- In order to ensure that commercial banks are able to borrow money on a short term basis, RBI has set up a special discount window called the “Liquidity Adjustment Facility”. This facility allows banks and other primary dealers to manage their liquidity needs.
- This facility uses the repurchase (repo) option to lend or borrow money when necessary.
- A repo transaction has 2 counter parties, a seller of securities and a buyer of the same. Let’s assume that the seller is bank A and the buyer is the RBI.
- Bank A needs emergency funds of ₹ 100 crore and hence approaches RBI and proposes that the latter buy securities worth ₹ 100 crore from the former. RBI agrees to purchase the securities at ₹ 100 crore provided A promises to repurchase the same from RBI in 1 month at ₹ 100.5 crore.
- Here the Bank A is the repo borrower and sells the securities, RBI is the repo lender and buys the securities. The additional ₹ 0.5 crore that RBI gets at the end of 1 month is the interest charge. This translates to an annualized repo rate of 6% and is the rate charged by RBI to lend money to banks and other institutions. Similarly, reverse repo is the interest rate paid by RBI for money parked with it by banks and other institutions.
- The RBI decides repo and reverse repo rate in India. Currently the repo rate stands at 4% and the reverse repo rate stands at 3.35%.
- Now that we understand what a repo rate is, let’s check out how the repo rate is manipulated to change the money supply in the economy.
- Apart from affecting the inflation rate, movement in repo rate has a significant impact on liquidity in the market. When the repo rate is marked down, banks can borrow additional funds at lower rates – as a result of this, businesses and individuals can borrow at lower rates, resulting in a probability of higher GDP growth rate.
- It is in this context, with a view to boost economic growth, that the RBI has cut the repo rate by 2.25% since Feb 2019.
What if REPO rates are zero?
The above chart depicts the repo rate for the USA and Germany.
Repo rates in the USA were cut down close to zero in September 2008 during the financial crisis. German repo rates were also cut to near zero in Sept 2014 and have stayed flat since.
In the earlier section we saw that Central banks adopt measures like open market operations, decreasing reserve requirement or cutting repo rate to ensure that the interest rates in the market goes down, spurring economic activity. However now that the interest rates are already at near zero, what can the Central bank do to spur economic growth?
This is when Quantitative Easing (QE) comes into the picture. This policy is specifically deployed when interest rates are near zero and the conventional tool of expansionary monetary policy has failed. The standard policy would have failed for multiple reasons, however the end result is that banks will be reluctant to lend money to businesses and individuals. In such a situation the central bank starts buying securities from banks as well as other financial institutions with the intention of pumping in more money into the economy. The key difference between an open market operation and quantitative easing is that, in the former situation, central banks will buy only short term Government bonds and treasury bills. However in the latter scenario, one of the things that Central banks will do is to buy riskier assets like mortgage backed securities, credit default swaps etc. This will result in lowering the risk of commercial bank’s balance sheets, allowing these banks to lend more. Further central banks also buy more long term Government securities; this will result in the price of such securities going up due to higher demand and yield on such securities coming down. By pushing down the yield on such securities, Central banks discourage commercial banks from buying these bonds by borrowing money at the near zero short term rate.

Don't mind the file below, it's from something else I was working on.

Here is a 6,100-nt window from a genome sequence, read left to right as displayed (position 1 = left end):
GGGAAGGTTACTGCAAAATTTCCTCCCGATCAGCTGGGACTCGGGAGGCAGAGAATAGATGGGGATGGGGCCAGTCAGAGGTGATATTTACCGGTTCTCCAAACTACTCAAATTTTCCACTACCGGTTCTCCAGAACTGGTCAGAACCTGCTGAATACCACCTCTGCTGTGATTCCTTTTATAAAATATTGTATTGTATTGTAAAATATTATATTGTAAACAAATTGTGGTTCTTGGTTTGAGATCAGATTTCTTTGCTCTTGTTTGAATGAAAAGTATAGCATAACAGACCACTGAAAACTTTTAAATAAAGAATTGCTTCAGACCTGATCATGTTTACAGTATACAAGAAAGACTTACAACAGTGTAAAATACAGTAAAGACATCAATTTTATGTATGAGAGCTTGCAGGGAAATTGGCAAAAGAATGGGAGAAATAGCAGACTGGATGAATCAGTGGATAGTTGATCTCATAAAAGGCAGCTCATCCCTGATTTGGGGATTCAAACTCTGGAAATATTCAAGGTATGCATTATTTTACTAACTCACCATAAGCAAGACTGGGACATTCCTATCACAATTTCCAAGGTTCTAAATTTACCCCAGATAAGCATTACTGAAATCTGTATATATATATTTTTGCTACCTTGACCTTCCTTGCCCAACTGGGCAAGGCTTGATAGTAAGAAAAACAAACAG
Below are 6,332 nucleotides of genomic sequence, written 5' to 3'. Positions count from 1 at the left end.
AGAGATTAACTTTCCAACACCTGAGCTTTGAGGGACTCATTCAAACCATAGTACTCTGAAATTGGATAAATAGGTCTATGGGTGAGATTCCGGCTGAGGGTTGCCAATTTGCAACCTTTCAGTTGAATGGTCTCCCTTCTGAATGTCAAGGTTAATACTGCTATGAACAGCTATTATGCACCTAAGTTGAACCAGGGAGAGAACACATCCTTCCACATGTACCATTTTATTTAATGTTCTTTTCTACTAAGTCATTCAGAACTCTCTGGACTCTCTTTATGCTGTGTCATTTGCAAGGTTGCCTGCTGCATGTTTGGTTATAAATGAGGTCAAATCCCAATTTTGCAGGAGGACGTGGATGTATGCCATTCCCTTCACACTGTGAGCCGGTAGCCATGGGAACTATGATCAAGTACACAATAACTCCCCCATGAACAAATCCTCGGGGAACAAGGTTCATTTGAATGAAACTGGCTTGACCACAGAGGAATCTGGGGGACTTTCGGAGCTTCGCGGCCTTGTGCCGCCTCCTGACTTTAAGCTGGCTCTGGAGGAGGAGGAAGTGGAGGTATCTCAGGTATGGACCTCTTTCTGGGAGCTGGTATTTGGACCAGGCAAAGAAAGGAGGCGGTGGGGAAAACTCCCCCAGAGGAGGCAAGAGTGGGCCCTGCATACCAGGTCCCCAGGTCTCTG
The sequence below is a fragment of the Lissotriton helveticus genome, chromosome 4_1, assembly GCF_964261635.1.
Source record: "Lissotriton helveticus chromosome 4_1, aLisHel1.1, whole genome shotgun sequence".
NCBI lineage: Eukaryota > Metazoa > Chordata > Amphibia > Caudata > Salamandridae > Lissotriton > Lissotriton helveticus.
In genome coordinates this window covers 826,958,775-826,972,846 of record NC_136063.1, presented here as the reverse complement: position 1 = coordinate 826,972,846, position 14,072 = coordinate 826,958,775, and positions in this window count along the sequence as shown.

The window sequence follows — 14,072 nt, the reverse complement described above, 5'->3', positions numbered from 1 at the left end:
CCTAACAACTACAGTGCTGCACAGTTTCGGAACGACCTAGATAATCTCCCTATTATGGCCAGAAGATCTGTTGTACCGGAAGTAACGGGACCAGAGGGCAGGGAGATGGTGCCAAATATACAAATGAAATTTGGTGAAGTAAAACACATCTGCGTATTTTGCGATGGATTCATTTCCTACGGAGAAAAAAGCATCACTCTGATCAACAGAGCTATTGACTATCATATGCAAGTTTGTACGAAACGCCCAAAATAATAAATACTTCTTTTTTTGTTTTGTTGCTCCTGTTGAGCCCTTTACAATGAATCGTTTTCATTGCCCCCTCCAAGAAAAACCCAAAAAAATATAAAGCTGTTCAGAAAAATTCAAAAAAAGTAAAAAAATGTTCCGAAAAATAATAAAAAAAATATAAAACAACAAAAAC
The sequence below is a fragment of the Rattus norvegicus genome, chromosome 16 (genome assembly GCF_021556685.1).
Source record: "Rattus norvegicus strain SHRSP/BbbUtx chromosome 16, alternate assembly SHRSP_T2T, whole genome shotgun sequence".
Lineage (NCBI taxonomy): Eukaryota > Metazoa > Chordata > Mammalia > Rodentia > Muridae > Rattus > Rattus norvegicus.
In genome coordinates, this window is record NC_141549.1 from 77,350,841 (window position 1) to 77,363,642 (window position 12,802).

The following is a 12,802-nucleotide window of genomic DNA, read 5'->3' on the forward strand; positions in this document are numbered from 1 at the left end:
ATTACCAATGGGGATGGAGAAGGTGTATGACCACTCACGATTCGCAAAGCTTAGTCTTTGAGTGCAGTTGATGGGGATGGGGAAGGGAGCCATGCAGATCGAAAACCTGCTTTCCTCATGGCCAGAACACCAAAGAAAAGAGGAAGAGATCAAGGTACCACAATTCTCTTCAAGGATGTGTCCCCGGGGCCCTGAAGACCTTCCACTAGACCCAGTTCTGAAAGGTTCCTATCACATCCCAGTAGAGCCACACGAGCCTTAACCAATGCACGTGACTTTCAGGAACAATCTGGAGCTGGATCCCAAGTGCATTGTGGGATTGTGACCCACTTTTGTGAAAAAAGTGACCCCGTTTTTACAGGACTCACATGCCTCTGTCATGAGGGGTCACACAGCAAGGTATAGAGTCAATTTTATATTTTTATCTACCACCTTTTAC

Quantitative easing affects the economy in multiple ways :
- By buying riskier securities from banks as well as other financial institutions and pushing down the yield on long term Government bonds, QE makes it profitable for banks to deploy money via loans to businesses and individuals.
- Since the interest rates are low, the Government will be able to borrow money from the markets at a lower rate and spend the same on capital formation activity.
- Capital tends to move out of a low interest economy to higher interest rate regimes. This results in selling of the local currency, resulting in it’s depreciation. A weaker currency will make the local goods cheaper in international markets thereby helping exporters.
- Quantitative easing is constructed as forward guidance regarding interest rate level. In a QE, the Central bank purchases large amounts of risky as well as risk free securities. If the short term rates are suddenly increased, then the price of these securities will fall resulting in loss to the Central Bank. Hence market participants are assured that the interest rates will not be increased in the near term.